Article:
Plattentests (a German music magazine site) have reviewed our album HERE.
Please see below for Translated version which is frankly hilarious in how it reads in broken English – enjoy.
The Little Kicks/ “Shake Off Your Troubles” 7/10
“Stop trying to be a perfect singer.” With these opening words from “Goodbye enemies, hello friends”, The-Little-Kicks frontman Steven Milne talks to the one or the other musician from the bleeding heart. The pursuit of a flawlessly smooth production or vocal improvisation with digital Pro-Tools sliders means not a few the downfall of the artform music. When a young Scottish indie chapel, with such simple but striking lines, comes into being, it has the best preconditions to be closed into the romantic heart. The fact that The Little Kicks have chosen Obendrein after the legendary, hilarious Elaine dance from the “Seinfeld” episcode, gives the quartet an even better starting position. From a slightly oblique, imperfect, but honest DIY attitude that could be expected, but at least at first sight lacks any trace. “Shake off your troubles”, the second album of the Scots, captivates by elegant, warming indie pop.
The Little Kicks do not have any extra funds. The instrumental “Theme” first shows the span of the soundscape, which with its discreet synthesizer layers and a taut guitar corresponds to the classical repertoire of a British indie band. However, the quartet uses the different sounder elements in a well-dosed manner, creating fragile yet hopeful pop songs. The lead single is “Do not get mad, get even”, whose individual instruments are clearly defined. Through the clear sound, even the multi-voice choruses in the chorus can be splashed splendidly – although they together so wonderfully. The dose here is the art. No annoying sound thunderstorms with guitar noise and punky synths, instead of discreetly placed, electronic influences like in the rather quiet “Often”, which succeeds at the same time a successful violin tightrope walk.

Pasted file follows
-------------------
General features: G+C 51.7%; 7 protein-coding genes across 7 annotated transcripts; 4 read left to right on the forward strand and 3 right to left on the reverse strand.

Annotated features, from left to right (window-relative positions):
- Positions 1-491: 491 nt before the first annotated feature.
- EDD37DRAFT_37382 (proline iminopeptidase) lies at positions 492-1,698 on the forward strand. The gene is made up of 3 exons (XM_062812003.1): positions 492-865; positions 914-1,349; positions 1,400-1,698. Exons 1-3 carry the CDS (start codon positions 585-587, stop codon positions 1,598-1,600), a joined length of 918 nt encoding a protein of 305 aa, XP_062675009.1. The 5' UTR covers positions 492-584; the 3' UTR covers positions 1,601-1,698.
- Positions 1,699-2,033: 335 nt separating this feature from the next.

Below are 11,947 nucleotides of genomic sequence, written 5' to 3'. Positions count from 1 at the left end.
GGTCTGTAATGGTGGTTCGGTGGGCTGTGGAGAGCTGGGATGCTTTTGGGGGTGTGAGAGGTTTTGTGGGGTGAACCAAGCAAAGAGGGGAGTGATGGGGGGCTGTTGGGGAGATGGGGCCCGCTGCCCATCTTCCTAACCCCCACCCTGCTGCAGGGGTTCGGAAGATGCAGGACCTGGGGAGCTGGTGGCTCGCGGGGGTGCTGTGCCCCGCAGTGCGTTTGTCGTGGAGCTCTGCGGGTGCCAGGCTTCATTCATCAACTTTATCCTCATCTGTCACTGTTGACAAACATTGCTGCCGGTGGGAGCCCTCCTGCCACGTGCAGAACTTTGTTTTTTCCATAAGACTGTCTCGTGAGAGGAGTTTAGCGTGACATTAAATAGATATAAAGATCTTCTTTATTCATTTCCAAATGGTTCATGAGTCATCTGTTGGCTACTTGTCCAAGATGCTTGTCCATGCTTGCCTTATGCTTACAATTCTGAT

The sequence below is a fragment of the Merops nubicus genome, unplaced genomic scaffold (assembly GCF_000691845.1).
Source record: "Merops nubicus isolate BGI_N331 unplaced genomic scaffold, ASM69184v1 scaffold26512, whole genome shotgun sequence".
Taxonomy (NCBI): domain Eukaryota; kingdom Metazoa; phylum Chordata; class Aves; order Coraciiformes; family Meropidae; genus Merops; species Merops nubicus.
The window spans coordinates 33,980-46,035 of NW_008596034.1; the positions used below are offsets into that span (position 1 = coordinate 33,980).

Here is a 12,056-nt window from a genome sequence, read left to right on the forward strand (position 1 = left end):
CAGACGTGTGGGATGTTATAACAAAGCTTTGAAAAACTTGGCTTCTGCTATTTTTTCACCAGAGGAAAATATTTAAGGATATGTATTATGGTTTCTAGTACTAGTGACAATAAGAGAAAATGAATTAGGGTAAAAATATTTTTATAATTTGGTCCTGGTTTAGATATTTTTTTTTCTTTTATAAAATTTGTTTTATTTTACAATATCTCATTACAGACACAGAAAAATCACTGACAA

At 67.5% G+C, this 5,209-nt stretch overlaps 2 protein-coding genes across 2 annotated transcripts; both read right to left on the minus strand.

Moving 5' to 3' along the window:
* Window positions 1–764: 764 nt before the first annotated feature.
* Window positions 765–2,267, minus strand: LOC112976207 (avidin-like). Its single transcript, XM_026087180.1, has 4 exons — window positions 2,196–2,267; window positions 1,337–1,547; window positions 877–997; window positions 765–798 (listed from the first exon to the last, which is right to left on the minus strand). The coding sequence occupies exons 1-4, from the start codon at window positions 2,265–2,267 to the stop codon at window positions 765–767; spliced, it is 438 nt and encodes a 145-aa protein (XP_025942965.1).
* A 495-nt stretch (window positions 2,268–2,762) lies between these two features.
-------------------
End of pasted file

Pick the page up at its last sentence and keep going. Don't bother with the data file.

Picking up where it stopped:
Little to nothing on “Shake off your troubles” has not been there before. The four guys from Aberdeen, who have rented for the recordings in a hut with a view of the legendary Loch Ness, will surely know this. “Gone but not forgotten” is a classic piano ballad of an indie band of the Nuller years and the hittige “Let’s get lost together” with its tightly woven guitar motif used extensively in the eighties. The feeling, however, that spreads songs like the heart-pain-diss-track “Sing about something real” reminds of great acts like the first Coldplay albums, the early years of Scottish colleagues of Travis or the brilliant first work “Love is here” by Starsailor . Rarely did it feel so good to hear the words “I do not want to sing about heartache anymore” from the mouth of a suffering man. The beautiful melancholy is always complemented by smoothen, groovy inserts. It is also not surprising that The Little Kicks have a big hit on the pan in the last album third: “You and someone like me” with its electric bass and the effect-laden vocals to the slightly discreet disco Kracher Even if Steven Milne is really not a bad singer, this shows above all: “Stop trying to be a perfect singer.” Try to fit your musical elements as well as The Little Kicks.